I started in what seemed like the most obvious place: tofu scrambles. My first attempt was this southwest tofu scramble from Minimalist Baker, pictured above, and this is still a favorite. I follow the recipe pretty much as written, except I like to keep the tofu in large pieces and to keep it in the pan long enough to crisp a bit before adding the greens. Sometimes I throw in some pinto or black beans, and idea I picked up from Gena’s black bean scallion scramble recipe. This recipe makes a delicious breakfast or lunch, along with some avocado, a tortilla, and salsa.

Once I had made this recipe a few times, I started changing up the spices and throwing in whatever veggies I had on hand. I also started experimenting with adding cooked rice or quinoa directly to the scramble, as in this recipe. At some point you’re blurring the line between tofu scramble, fried rice, and stir-fry, and that’s all good. Tofu scrambles are very adaptable and forgiving–I don’t think I’ve ever made one and not liked how it turned out. I would say this is one advantage tofu has over eggs — it’s more versatile and mixes better with grains and a wider variety of veggies.

If you like, you can also nix the add-ins and just try to emulate the texture of scrambled eggs, pictured below. Though it’s been a while since I’ve had actual scrambled eggs, I have been quite happy with my efforts in this direction. The basic idea is to crumble some medium-firm or silken tofu and add it to a lightly oiled pan or skillet over medium heat. Mush it around until it gets less damp, and sprinkle on black salt (or just normal salt) and a tiny amount of turmeric–just a shake or two. Keep frying and stirring until the turmeric is evenly dispersed and the tofu has reached your desired level of done-ness: you can stop early for a fluffier scramble, or keep going until it browns a bit. At the end, I like to grind on a bunch of black pepper. The result has a similar satisfaction-factor as scrambled eggs but is more protein-y and more voluminous, all the better for making you feel healthy after a night of bad decisions.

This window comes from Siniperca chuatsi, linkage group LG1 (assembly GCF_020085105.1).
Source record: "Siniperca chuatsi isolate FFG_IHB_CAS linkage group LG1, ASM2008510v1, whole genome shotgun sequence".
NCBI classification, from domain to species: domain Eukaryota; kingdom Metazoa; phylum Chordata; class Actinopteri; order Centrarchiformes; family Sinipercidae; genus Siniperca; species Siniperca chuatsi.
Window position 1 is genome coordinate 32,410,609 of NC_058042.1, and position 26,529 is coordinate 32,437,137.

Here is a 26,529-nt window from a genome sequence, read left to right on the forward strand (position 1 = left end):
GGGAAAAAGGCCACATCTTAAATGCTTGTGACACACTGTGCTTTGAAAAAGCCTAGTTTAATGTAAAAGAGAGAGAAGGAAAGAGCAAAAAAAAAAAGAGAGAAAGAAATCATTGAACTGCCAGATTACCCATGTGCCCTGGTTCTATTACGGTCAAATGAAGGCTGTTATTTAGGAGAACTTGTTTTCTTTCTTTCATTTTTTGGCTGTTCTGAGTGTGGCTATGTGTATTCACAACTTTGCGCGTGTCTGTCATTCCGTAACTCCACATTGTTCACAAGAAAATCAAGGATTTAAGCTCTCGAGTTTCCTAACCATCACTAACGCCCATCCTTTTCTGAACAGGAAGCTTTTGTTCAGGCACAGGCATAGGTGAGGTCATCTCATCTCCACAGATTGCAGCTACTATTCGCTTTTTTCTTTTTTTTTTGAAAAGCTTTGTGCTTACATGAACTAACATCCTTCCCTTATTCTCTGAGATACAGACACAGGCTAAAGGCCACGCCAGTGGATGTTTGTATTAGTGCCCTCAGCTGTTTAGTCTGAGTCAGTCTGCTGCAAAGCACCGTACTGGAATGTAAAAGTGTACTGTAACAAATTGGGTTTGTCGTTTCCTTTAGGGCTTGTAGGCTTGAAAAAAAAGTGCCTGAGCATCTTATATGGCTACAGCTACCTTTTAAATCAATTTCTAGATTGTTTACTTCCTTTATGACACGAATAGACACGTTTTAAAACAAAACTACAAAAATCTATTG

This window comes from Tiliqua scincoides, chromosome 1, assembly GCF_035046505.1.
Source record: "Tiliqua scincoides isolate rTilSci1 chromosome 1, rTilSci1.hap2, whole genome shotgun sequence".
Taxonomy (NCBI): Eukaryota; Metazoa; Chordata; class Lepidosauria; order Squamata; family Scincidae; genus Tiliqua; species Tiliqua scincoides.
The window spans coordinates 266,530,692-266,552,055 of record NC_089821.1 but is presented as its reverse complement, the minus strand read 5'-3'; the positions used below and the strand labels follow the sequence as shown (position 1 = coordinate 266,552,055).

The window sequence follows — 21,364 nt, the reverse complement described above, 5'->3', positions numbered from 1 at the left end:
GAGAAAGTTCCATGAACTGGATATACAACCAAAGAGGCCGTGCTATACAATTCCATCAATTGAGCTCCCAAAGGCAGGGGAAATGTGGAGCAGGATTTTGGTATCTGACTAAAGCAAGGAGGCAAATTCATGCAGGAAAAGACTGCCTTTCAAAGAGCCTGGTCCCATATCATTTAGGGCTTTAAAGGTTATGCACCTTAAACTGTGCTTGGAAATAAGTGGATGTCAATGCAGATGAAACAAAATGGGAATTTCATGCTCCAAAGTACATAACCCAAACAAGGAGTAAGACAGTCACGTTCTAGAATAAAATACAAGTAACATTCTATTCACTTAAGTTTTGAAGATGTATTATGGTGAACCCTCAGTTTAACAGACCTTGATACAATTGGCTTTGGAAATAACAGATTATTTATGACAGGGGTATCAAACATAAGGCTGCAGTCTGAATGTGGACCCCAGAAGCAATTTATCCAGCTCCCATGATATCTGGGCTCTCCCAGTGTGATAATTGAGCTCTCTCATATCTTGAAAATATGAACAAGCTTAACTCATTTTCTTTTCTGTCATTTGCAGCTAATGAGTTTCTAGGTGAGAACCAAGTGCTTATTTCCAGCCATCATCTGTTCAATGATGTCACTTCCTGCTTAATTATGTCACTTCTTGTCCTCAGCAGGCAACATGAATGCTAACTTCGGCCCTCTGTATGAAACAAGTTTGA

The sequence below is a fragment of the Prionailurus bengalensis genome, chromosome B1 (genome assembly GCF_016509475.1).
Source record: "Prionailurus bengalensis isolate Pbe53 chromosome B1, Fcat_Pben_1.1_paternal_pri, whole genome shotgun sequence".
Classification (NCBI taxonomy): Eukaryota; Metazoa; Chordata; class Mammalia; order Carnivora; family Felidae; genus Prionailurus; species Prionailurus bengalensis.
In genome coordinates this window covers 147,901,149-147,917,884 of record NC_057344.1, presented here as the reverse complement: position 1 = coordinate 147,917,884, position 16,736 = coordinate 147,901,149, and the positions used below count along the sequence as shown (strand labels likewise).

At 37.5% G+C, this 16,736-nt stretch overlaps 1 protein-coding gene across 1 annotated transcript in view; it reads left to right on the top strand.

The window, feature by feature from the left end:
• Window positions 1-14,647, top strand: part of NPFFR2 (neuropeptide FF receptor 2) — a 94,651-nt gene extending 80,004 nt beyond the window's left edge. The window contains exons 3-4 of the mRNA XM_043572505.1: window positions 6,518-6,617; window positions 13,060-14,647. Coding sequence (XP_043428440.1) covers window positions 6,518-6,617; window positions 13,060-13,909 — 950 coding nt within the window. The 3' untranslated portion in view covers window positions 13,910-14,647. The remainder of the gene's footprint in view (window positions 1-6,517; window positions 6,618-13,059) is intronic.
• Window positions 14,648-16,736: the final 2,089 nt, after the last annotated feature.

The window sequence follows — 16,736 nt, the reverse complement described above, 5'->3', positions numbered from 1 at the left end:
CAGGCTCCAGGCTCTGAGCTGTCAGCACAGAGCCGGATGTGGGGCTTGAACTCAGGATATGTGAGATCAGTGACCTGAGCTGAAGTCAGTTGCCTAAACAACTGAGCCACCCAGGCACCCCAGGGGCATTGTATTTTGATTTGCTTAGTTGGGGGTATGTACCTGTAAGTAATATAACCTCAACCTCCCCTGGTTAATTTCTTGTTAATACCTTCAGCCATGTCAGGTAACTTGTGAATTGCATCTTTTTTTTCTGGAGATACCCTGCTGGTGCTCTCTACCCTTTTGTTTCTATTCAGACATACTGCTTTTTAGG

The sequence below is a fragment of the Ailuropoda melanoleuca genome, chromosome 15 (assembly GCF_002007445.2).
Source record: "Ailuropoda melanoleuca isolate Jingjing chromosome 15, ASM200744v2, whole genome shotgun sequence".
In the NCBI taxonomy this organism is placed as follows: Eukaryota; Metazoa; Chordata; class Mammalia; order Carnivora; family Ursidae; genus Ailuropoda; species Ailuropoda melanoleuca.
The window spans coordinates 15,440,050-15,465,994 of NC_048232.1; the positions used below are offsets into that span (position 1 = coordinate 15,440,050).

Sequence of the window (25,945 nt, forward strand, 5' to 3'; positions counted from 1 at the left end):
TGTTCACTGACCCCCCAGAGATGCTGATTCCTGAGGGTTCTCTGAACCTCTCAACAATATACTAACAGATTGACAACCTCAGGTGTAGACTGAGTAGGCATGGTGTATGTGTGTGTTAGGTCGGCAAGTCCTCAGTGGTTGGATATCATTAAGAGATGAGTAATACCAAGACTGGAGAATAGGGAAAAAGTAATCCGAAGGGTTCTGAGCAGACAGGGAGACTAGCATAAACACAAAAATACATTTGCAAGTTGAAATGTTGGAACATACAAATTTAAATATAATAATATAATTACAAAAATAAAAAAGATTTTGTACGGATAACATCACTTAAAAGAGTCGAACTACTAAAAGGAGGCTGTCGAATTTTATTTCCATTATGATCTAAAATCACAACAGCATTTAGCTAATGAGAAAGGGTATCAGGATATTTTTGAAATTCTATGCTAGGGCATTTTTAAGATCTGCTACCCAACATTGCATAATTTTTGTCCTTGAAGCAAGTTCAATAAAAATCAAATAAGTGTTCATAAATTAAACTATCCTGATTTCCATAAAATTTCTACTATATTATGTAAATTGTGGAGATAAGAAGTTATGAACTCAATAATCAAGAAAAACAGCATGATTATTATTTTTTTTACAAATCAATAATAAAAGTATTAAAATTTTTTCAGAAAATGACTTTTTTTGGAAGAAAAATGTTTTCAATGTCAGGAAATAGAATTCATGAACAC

Now scrambled tofu is great, but savory oats are a revelation. I’ve been hearing about them online for ages, but I only tried them out a few weeks ago, and I was really surprised at how great they are. My basic recipe starts with 40g serving of oats: I like oat bran, but any type should be fine. I mix the oats with 1 tablespoon of nutritional yeast, 2 shakes of paprika, 2 shakes of garlic powder, 4-5 shakes of onion powder, and salt and pepper to taste, and then cook in 1 cup of almond or cashew milk according to package directions. A dash of soy sauce is also nice but not required. If you’re cooking on the stovetop, you can also stir in greens in the last few minutes, as in the picture at the top of this post. Recently I’ve been topping my savory oats with either sauteed oyster mushrooms (!) or Hodo tofu burgers (!!).

A final strong candidate for vegan breakfast is just whatever you made the night before. Admittedly, my stomach is a bit more picky in the morning than later in the day and tends to prefer things that aren’t too difficult to digest. I find that bean-y and lentil-y things are more appetizing in the morning than mock meats or huge piles of veggies. Some foods I like later in the day, like hummus, are absolutely off-limits as breakfast. Keep an open mind, though–beans and greens or dal can be a really great breakfast when you’re in the mood!

Blend Now, Think Later

For as long as I have been lurking on food blogs, I have been hearing about high-speed blenders, but I never quite understood what all the fuss was about. High-speed blenders are pricey, plus fancy kitchen appliances are always a nuisance to clean–I always assumed I was better off without one. But a few months ago I moved into a house with a glorious 64-oz Vitamix 5200* and I’ve come to see how very wrong I was. I now use the blender every day, multiple times if I’m cooking for the house.

Carrot-ginger-miso dressing is as simple as putting carrots in a blender: see this recipe.